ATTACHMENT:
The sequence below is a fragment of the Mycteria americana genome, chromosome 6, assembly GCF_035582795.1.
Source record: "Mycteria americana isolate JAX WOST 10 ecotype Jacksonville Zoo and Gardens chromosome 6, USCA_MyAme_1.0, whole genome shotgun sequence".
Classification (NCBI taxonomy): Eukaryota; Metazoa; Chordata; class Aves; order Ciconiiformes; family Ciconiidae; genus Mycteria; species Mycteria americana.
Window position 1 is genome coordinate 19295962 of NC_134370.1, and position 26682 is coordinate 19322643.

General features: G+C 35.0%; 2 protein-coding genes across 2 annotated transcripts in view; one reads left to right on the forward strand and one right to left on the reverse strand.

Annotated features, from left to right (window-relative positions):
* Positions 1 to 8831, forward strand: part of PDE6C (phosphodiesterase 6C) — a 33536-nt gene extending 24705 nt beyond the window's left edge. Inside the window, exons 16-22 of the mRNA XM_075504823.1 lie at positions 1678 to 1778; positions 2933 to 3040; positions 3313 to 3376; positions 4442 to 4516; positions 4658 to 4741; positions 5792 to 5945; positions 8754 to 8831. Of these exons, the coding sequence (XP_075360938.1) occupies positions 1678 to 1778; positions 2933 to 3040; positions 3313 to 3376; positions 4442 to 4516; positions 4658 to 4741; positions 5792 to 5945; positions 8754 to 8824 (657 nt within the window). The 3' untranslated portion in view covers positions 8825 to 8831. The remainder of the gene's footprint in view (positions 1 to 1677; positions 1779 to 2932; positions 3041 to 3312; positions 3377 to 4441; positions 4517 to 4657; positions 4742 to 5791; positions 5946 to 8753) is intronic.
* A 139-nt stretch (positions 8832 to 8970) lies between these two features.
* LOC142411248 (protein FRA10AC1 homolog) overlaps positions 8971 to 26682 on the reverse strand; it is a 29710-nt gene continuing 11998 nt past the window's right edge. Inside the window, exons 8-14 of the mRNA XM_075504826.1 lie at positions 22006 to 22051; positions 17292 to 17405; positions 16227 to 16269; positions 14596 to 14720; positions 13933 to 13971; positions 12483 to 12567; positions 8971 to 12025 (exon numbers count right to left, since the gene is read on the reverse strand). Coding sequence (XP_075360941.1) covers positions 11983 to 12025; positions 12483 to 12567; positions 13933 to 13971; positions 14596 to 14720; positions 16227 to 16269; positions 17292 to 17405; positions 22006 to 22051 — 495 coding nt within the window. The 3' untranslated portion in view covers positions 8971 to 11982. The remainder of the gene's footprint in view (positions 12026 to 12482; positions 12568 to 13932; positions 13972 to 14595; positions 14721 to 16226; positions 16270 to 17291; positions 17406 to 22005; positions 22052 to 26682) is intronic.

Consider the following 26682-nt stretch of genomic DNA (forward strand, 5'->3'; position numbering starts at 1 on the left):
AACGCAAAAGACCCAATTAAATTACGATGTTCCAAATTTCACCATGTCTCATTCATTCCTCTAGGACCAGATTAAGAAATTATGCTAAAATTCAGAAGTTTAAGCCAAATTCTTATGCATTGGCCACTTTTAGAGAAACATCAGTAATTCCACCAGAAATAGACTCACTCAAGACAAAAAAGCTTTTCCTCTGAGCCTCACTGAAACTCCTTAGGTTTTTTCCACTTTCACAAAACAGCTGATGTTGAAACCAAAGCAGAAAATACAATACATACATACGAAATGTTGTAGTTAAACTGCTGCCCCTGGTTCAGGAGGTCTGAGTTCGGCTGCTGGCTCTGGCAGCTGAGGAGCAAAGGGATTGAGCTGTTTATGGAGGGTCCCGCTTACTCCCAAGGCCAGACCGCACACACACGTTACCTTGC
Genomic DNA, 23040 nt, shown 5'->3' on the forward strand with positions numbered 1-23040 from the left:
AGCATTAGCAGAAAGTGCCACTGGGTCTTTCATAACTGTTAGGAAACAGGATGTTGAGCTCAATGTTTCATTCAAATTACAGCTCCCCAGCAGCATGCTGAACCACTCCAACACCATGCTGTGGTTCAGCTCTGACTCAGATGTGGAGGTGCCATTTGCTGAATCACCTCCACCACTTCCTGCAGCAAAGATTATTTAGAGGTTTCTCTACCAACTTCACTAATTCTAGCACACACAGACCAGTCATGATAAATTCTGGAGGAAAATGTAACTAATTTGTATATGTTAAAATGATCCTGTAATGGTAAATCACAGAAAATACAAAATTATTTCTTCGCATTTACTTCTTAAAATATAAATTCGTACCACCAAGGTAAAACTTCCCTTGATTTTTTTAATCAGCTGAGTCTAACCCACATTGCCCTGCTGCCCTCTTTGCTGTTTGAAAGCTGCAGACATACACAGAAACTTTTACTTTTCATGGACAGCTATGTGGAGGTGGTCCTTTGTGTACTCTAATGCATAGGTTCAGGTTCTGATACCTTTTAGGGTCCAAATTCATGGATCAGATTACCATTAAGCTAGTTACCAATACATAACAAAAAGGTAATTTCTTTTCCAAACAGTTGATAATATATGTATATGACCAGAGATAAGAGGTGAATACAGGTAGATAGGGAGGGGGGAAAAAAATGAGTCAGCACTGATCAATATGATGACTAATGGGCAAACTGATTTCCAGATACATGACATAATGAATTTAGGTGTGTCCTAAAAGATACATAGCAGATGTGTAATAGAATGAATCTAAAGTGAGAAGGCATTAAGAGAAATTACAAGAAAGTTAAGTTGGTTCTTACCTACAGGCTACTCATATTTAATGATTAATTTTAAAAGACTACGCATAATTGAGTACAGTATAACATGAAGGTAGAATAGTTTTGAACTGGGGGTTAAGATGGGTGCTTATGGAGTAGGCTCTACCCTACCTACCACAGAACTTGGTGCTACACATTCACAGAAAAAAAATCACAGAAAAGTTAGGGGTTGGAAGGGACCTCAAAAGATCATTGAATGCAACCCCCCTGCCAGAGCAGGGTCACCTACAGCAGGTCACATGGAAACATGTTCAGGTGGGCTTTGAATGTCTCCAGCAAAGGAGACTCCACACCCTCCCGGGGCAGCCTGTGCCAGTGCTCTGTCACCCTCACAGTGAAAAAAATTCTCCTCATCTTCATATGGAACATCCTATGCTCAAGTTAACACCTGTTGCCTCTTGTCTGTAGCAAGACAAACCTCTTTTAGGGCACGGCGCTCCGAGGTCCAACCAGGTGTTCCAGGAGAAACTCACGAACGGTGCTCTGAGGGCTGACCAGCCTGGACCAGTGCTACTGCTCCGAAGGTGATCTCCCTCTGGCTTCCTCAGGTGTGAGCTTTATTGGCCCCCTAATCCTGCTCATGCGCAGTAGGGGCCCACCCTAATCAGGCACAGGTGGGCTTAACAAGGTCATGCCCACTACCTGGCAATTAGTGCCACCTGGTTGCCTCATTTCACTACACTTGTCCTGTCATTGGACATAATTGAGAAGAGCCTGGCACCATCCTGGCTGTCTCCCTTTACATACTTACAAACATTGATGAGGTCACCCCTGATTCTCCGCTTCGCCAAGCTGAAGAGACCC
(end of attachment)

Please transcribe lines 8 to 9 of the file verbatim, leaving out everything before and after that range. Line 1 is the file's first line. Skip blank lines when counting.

* A 139-nt stretch (positions 8832 to 8970) lies between these two features.
* LOC142411248 (protein FRA10AC1 homolog) overlaps positions 8971 to 26682 on the reverse strand; it is a 29710-nt gene continuing 11998 nt past the window's right edge. Inside the window, exons 8-14 of the mRNA XM_075504826.1 lie at positions 22006 to 22051; positions 17292 to 17405; positions 16227 to 16269; positions 14596 to 14720; positions 13933 to 13971; positions 12483 to 12567; positions 8971 to 12025 (exon numbers count right to left, since the gene is read on the reverse strand). Coding sequence (XP_075360941.1) covers positions 11983 to 12025; positions 12483 to 12567; positions 13933 to 13971; positions 14596 to 14720; positions 16227 to 16269; positions 17292 to 17405; positions 22006 to 22051 — 495 coding nt within the window. The 3' untranslated portion in view covers positions 8971 to 11982. The remainder of the gene's footprint in view (positions 12026 to 12482; positions 12568 to 13932; positions 13972 to 14595; positions 14721 to 16226; positions 16270 to 17291; positions 17406 to 22005; positions 22052 to 26682) is intronic.